When it comes to measuring eCommerce store performance, many people stop at measuring the number of customers and total sales. That information is crucial for understanding your business at a high level, however, also insufficient to action upon as it is too broad. So today we are going to discuss 10 metrics you should be measuring and how that can help you improve your eCommerce performance.
Customer Lifetime Value
The customer lifetime value is a prediction of the profit that can be attributed to the entire relationship with the customer. Knowing this figure allows you to more accurately figure out how much you can spend to acquire new customers without losing money on each one. Kissmetrics has a great infographic about how to calculate this figure.
% of repeat customers
The customer mix of repeat vs new ones is an important balance to maintain. Too few repeats could signal a poor customer experience, and that would lead to having to constantly acquire new customers. Too many and that could mean you’re not attracting enough new customers at the top of the funnel. Knowing this figure helps you to focus your marketing on retention, or attracting new customers.
Average Order Value
If you are organizing your marketing around each sale vs the customer, your average order value helps you ascertain how much you can be spending to acquire that sale. It also gives you information about how you can bundle your products and how your product mix affects overall sales. A handy tip here is to incentivise customers to spend just above the average order by having a deal such as free shipping for spending above that. You can also try out different product discovery features.
Clicks to Buy
Suffice to say, it should be easy for your customers to purchase your product(s). A measure of this is trying to keep the number of clicks and scrolls to a minimum. Some scrolling is even expected for a reputable site, but each click adds a loading time barrier between the sale and the customer. Having a keen sense of this is thus helpful
The conversion rate is the percentage of visitors that end up as customers on your page. This has a material impact in your calculations when it comes to advertising. Many publishers charge on a CPM basis, where you are charged for each thousand impressions. If your conversion rate is 3%, you are predicting that 30 out of every 1,000 visitors end up in a sale. By taking that together with the Average Order Value, you can predict how much you should be paying for advertising.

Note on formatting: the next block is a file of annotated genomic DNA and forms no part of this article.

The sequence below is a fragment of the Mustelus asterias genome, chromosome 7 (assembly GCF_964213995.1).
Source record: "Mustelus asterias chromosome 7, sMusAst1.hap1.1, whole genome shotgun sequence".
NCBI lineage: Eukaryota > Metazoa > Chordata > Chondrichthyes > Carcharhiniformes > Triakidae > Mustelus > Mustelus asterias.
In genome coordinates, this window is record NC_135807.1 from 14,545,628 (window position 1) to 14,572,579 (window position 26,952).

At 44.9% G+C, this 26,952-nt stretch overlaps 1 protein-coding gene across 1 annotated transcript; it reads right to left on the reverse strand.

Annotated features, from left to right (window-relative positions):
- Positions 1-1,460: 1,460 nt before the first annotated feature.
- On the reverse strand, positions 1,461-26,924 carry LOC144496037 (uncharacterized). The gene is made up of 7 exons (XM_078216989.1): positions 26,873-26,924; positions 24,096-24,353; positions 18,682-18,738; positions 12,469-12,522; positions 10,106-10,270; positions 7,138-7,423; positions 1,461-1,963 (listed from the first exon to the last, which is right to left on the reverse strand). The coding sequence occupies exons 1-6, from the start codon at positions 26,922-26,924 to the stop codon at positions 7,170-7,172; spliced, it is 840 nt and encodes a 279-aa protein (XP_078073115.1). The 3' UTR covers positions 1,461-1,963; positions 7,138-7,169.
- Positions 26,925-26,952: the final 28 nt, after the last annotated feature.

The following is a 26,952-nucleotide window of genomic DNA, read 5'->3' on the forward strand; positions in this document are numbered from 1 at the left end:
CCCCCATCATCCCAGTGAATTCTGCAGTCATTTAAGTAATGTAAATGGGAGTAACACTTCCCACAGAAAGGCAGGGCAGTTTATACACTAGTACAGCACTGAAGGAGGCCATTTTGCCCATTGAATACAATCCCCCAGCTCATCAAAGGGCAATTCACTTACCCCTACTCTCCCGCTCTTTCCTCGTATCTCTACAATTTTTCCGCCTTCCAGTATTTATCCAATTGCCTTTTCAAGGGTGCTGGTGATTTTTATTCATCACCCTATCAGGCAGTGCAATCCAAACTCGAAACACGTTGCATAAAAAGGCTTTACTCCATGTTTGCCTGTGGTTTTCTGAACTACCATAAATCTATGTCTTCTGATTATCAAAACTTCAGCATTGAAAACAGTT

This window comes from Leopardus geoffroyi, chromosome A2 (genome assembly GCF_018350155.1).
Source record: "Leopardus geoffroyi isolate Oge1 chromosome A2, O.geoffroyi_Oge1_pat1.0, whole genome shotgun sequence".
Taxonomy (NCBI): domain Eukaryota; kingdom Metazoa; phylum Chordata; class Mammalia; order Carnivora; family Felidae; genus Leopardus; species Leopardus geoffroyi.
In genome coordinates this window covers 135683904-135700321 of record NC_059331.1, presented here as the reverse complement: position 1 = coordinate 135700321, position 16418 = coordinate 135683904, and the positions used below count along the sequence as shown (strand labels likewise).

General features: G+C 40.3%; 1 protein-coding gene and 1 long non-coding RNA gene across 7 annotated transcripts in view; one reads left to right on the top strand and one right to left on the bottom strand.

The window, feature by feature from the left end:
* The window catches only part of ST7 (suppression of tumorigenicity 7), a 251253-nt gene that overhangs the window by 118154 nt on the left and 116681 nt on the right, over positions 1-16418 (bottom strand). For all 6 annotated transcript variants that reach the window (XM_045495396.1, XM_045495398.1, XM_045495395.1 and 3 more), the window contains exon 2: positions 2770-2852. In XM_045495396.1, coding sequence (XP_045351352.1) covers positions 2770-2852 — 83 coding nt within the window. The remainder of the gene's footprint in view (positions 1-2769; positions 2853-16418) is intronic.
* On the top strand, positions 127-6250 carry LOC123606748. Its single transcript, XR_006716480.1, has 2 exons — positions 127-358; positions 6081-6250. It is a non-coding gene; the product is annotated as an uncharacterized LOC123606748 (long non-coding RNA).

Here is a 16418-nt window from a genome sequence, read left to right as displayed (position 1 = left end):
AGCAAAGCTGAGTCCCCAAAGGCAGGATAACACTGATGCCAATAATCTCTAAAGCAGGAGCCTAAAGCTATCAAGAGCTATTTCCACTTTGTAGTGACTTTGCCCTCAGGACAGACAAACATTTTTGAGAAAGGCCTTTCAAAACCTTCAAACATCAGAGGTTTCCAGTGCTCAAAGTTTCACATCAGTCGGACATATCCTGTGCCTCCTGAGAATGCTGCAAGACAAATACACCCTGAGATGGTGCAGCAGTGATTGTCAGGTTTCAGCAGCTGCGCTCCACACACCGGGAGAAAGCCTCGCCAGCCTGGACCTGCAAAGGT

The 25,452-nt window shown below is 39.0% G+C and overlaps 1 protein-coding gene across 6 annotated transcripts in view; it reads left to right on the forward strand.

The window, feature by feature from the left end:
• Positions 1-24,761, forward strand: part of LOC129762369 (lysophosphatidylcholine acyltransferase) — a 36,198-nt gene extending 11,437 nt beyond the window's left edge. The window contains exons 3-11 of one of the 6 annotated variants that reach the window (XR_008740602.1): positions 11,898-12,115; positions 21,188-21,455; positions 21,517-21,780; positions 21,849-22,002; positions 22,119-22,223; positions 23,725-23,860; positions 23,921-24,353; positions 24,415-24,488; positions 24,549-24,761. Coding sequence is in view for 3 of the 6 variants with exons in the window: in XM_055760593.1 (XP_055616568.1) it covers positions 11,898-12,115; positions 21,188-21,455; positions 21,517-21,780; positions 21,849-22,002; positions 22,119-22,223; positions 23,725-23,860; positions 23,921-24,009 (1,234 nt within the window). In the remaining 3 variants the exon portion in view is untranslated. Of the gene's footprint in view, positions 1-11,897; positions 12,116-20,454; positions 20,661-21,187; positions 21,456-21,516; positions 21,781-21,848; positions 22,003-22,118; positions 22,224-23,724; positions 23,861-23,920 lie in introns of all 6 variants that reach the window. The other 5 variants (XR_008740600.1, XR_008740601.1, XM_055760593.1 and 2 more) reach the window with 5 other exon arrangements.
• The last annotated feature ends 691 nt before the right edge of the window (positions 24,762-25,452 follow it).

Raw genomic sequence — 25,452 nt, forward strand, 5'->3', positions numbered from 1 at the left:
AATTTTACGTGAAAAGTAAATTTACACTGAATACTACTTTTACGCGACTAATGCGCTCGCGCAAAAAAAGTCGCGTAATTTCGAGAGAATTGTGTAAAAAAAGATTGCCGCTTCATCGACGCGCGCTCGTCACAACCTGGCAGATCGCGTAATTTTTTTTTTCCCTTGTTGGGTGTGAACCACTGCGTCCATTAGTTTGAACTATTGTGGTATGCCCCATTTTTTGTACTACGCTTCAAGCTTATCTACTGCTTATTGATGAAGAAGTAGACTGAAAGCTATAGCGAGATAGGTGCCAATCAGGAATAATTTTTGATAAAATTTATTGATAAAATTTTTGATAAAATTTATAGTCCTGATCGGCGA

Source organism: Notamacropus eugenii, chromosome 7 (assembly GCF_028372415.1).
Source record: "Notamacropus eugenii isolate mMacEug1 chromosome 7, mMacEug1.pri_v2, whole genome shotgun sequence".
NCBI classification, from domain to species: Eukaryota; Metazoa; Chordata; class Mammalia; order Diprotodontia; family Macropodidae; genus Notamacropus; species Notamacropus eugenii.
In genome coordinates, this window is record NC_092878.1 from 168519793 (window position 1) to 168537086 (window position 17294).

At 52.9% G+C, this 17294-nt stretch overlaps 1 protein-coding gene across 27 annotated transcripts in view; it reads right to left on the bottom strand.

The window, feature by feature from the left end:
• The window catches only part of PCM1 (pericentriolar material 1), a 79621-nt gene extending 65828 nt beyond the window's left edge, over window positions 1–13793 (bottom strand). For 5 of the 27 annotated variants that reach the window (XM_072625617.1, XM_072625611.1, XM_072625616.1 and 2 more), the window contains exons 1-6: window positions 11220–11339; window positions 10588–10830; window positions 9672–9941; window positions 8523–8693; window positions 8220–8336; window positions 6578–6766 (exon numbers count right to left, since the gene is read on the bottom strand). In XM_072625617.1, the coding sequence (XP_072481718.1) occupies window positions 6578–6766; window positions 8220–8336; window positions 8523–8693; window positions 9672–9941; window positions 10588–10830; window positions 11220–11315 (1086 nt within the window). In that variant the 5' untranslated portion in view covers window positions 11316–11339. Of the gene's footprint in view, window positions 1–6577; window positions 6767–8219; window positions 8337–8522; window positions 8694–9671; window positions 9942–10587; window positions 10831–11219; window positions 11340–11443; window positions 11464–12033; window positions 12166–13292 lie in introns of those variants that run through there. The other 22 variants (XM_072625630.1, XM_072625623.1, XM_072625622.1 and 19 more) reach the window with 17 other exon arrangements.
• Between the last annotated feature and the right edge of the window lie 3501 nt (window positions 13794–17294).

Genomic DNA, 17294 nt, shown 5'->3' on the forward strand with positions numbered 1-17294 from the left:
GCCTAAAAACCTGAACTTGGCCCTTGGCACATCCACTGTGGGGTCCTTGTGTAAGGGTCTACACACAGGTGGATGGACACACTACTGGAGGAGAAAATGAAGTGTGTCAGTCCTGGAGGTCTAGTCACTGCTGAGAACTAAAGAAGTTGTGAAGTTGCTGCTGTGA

Registrations can indicate very different things depending on how your website is set up. For example, if you allow customers to check out as a guest, the percentage of registrations give an estimate of how many customers intend to come back and use your store again in the future. The registration process should thus be optimized to be kept simple.
Visitors who sign up to your email list indicate they want to hear from you again in the future. This gives you an avenue to market new products or promotions to them, hopefully getting them into your store more often.
As with any business, customer satisfaction is definitely an important metric to track. This lets you see how changes you make to your store affects the experience.
Pages per visit
Pages per visit are a double-edged sword. On one hand, you want the process to be easy. On the other, you also want customers to browse through several products, hopefully buying more than one of them. A general rule of thumb is to keep customers browsing related products, rather than hunting through to find the one they want.
Time on site
Similar to pages per visit, this is a metric that needs some nuance. You want the buying experience to be quick and straightforward but at the same time pleasurable. So much so that customers enjoy browsing around looking at the different things they could buy from you.